The US Republicans offer a glimpse into an unsettling future, one that the British Conservatives are closer to than they’d like to think. Government ministers being sent out again and again to defend the indefensible have long made the dishonest patterns of their leader their own.

Occasionally they even go a step further. Like the Education Secretary, Nadhim Zahawi, who, after a news story about school pupils being asked to write to the Prime Minister criticising his duplicity over Partygate, was quoted in the Daily Mail as follows: “While there is a clear need for schools to address political issues in the classroom from time to time, this must not be done in a partisan way… No school should be encouraging young people to pin their colours to a political mast.”

So it is now “partisan” to point out the objective truth that Boris Johnson lied repeatedly and is continuing to lie. This is just an opinion and, as such, merely a point of view in the culture wars. Once again, the difference between truth and lies, normally a prerogative in the school curriculum of every democratic country, is being blurred, this time by the education secretary himself.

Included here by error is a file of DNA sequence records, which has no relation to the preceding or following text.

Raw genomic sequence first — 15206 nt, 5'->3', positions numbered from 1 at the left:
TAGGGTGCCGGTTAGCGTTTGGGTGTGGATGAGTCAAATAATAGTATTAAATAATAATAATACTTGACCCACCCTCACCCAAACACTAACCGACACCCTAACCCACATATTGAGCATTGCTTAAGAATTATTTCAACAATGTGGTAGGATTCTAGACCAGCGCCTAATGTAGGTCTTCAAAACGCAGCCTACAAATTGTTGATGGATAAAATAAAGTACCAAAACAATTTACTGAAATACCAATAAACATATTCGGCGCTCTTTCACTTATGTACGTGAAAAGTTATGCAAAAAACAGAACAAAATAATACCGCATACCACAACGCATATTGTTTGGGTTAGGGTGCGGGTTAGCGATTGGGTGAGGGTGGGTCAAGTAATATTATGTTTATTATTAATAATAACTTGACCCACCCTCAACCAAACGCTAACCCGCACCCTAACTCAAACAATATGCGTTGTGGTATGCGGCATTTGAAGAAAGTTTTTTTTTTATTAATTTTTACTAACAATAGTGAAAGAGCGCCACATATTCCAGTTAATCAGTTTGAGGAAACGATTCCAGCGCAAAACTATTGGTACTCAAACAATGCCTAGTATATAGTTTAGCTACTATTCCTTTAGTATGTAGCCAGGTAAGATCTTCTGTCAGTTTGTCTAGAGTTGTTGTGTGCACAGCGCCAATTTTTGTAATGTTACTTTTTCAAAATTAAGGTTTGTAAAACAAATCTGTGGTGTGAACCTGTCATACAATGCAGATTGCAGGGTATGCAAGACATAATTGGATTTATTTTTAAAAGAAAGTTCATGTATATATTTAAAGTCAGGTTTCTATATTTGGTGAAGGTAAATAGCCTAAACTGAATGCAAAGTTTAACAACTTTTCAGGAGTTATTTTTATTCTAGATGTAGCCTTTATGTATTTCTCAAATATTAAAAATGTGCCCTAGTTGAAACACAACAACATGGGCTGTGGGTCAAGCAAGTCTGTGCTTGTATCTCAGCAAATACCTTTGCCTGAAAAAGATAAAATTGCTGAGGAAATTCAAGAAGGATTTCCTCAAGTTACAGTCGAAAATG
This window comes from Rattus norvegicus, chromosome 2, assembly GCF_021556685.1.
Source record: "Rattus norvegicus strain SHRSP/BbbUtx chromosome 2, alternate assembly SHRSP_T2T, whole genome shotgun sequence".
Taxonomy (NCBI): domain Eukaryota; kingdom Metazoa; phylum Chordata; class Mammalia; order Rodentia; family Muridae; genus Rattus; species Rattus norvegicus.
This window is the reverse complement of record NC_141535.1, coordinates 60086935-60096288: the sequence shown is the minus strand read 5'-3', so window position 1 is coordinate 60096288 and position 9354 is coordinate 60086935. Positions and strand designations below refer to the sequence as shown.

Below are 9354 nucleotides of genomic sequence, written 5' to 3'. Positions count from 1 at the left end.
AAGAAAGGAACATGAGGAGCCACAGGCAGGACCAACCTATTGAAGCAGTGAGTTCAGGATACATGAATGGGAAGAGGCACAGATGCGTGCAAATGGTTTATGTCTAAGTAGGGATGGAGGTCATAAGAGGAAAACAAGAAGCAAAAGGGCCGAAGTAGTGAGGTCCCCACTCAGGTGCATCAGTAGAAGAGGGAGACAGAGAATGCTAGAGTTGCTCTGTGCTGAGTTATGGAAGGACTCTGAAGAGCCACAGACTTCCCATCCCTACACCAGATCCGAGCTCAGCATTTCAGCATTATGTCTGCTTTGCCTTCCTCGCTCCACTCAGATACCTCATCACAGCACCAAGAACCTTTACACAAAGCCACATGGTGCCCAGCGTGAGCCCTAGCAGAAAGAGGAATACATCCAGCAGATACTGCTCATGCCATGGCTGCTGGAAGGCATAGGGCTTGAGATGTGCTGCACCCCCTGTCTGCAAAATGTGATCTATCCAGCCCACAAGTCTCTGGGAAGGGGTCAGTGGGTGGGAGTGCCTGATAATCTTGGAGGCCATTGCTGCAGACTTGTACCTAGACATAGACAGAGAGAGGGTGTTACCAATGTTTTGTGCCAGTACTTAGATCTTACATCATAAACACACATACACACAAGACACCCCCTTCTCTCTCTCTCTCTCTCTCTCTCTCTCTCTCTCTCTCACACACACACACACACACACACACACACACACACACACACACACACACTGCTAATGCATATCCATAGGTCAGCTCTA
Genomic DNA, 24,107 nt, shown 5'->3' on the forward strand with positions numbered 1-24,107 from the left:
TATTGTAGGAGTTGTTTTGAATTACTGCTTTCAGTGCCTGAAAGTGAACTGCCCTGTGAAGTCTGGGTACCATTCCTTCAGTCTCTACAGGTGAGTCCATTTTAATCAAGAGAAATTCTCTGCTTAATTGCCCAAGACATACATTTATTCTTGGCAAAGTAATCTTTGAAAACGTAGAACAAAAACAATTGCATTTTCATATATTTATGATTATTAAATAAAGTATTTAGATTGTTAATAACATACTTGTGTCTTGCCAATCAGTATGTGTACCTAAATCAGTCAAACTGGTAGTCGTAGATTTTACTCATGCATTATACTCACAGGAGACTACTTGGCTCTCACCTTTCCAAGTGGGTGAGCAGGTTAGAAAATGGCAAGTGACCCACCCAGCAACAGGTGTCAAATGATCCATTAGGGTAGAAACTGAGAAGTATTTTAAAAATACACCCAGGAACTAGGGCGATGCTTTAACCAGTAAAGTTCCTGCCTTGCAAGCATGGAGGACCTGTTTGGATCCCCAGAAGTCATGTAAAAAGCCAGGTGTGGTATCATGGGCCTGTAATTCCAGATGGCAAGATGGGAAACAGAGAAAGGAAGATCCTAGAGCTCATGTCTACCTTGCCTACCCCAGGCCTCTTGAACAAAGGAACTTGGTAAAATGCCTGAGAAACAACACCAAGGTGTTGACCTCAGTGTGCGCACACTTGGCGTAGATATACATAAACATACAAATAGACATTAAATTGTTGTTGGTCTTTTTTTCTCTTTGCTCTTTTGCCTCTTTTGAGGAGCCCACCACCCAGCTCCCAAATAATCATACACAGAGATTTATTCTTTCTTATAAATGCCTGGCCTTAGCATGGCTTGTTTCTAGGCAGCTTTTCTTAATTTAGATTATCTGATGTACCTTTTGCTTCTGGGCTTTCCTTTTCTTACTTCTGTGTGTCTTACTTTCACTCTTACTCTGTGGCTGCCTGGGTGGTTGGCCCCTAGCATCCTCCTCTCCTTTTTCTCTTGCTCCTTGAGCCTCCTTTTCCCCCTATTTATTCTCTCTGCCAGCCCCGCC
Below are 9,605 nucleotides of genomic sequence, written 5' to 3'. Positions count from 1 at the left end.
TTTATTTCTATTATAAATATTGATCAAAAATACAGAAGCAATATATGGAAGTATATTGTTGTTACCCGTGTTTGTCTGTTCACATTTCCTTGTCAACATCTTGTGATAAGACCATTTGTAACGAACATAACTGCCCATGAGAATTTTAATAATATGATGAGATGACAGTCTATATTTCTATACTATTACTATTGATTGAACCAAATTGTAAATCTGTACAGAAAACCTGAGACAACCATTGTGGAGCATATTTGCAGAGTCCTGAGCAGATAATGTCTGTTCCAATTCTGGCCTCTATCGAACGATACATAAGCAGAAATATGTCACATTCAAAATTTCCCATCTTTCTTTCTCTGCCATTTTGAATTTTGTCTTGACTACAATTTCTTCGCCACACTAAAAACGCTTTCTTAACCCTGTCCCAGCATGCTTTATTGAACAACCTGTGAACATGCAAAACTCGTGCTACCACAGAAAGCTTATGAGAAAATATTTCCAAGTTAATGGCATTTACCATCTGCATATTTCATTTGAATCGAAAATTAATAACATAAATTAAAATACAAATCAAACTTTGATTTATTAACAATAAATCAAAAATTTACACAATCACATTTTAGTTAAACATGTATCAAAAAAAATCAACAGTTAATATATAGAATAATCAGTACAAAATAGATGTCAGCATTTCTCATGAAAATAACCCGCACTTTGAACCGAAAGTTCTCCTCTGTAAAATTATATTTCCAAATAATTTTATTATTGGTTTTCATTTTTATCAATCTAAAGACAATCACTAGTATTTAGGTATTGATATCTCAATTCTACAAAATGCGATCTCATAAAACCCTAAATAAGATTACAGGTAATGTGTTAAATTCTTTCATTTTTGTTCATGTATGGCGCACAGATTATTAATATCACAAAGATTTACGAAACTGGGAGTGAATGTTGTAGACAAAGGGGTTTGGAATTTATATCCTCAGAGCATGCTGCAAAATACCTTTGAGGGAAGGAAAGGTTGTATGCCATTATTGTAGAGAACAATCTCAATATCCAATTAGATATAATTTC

I could keep adding names — so many, actually, that, while everyone is distracted by the fate of Boris Johnson, we lose sight of the real question: Is the Conservative Party still capable of rowing back to its core values? Or would doing so inevitably lead to its own destruction, because its whole existence now relies on the fantasies and false promises of Brexit?

In recent months my slumber has often been disturbed by the same dream: the ropes mooring my canal boat come loose and I find myself drifting first down the Grand Union Canal, then the Thames, and finally out to sea — towards the mighty waves of the Atlantic ocean and an almost certain demise. I sometimes feel this recurring nightmare might be symbolic of what awaits the whole country if the Tories can’t get a firm hand on the tiller and steer it back into calmer waters. Bundling Boris Johnson off the bridge would only be the start.

Translated from the German by Brian Melican